Lawmakers acknowledged that the time was not right for them to receive the vaccine before Congress passed a coronavirus aid package on Monday.
The package includes funding for the national distribution of vaccines, aid for the wage protection program for small businesses, unemployment insurance, housing assistance and direct checks of up to $ 600 per eligible person.
“Well, it’s certainly embarrassing and discouraging that it took us eight months since we passed the CARES law to finally get some relief,” said Rep. Don Beyer (D-Va.). “I mean, if you’re busy feeling really guilty for not helping the hundreds of millions of Americans who need help, then you’re going to get the vaccine?” But yes, I think someone who voted against all the packages should feel guilty right now. “
Beyer, 70, was among the first members of Congress to receive the vaccine on Friday. He did not report any side effects and said he wanted to set an example for others.
“I really want to make sure we set the right example. That we are doing everything we can to encourage people to get the vaccine. Firstly, for their health and, secondly, for the immunity of the herd in the country “, said Beyer.
Besides Pelosi, all the other top congressional leaders from both parties – the leader of the Senate majority Mitch McConnellAddison (Mitch) Mitchell McConnellMcConnell: The Senate will return Dec. 29 for Trump’s potential vote on the veto Congress approves. Granting aid for coronavirus 3T, government funding agreement no. (R-Ky.), Leader of the House Minority Kevin McCarthyKevin Owen McCarthyCongress goes through .3T coronavirus removal, government funding agreement Top Republicans push back motion changes to resume Hill’s Morning report – Congress finally reaches COVID-19 aid agreement MORE (R-California) and leader of minorities in the Senate Charles SchumerChuck Schumer McConnell promises to vote in Biden’s Cabinet election. Expenditure Act aims to reduce emissions and stimulate energy development Schumer: New York receives B in funding for coronavirus aid MORE (DN.Y.) – received the first doses of vaccine in the last days and shared their experiences on social media.
Parliamentarians on both sides followed suit. Progressive Superstar Rep. Alexandria Ocasio-CortezAlexandria Ocasio-CortezCongress goes through elimination of coronavirus .3T, House government funding agreement passes massive spending agreement, Senate vote, Ilhan Omar says he will not receive the vaccine: receive ”MORE (DN.Y.), 31, posted several tweets describing the vaccination experience to the nearly 11 million followers on Twitter and explaining how the vaccine works.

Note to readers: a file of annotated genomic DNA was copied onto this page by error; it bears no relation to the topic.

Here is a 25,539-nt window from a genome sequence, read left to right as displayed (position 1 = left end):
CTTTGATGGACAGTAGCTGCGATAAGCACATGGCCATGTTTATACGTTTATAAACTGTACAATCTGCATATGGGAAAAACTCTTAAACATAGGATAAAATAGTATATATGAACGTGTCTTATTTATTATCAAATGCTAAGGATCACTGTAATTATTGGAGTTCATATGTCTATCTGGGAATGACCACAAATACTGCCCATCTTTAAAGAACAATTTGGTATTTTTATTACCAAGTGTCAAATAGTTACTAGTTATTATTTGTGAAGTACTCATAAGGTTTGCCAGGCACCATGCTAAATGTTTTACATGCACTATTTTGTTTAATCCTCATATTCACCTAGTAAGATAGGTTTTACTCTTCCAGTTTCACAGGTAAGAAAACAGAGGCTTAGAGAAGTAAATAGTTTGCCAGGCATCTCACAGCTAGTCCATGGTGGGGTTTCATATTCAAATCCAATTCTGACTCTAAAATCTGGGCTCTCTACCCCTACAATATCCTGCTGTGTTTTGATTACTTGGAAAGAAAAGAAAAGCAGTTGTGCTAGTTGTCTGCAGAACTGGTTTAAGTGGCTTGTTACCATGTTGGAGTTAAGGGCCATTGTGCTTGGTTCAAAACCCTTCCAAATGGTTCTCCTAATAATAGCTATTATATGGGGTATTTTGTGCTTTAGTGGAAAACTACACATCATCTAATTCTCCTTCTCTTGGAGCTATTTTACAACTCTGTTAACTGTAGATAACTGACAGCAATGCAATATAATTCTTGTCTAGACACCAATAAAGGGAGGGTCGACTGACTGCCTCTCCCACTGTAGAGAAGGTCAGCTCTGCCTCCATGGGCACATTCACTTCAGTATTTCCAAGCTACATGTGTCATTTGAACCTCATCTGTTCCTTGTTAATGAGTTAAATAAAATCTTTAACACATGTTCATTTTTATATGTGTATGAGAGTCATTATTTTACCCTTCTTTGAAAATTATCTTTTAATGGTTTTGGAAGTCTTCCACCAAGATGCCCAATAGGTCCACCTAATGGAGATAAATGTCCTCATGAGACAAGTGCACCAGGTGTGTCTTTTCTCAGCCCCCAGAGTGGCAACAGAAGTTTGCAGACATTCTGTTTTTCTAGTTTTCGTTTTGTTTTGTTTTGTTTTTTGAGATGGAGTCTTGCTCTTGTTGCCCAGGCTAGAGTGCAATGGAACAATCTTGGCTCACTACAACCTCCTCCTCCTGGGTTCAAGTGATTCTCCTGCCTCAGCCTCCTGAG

But one of his closest allies – Omar, whose father died of COVID-19 this year – considered it “shameful” that members of Congress had been given priority for vaccination.
“It would make sense if it were age, but unfortunately it matters and is shameful. We are not more important [than] front workers, teachers, etc. who make sacrifices every day. That’s why I won’t take it. The people who need him the most should get him Full Point, “Omar wrote on Twitter.
Gabbard, who is retiring and will no longer be a member of Congress after Jan. 3, has called on colleagues under the age of 65 to wait to be vaccinated until the elderly receive it.
“I had planned to receive the vaccine, but now I will show solidarity with our elderly, without doing so until they can NOT. I urge my healthy under-65 colleagues to join me, “Gabbard wrote on Twitter on Monday.
And Paul, who tested positive for COVID-19 earlier this year, wrote on Twitter that it was “inappropriate for me – who has already caught the virus / has immunity – to reach out to the elderly / health workers.” .
At least one parliamentarian, Rep. Ken BuckKenneth (Ken) Robert BuckOcasio-Cortez, other lawmakers criticize lack of time to review giant bill The GOP Congress says it is more concerned about the COVID-19 vaccine than the disease itself. (R-Colo.) He said he would not receive the vaccine because of concerns about its safety.
But a bipartisan majority of lawmakers so far say it is in their best interest to get vaccinated as soon as possible.
“Look, that’s what responsible adults do. They get the vaccine when they can, ”Beyer said.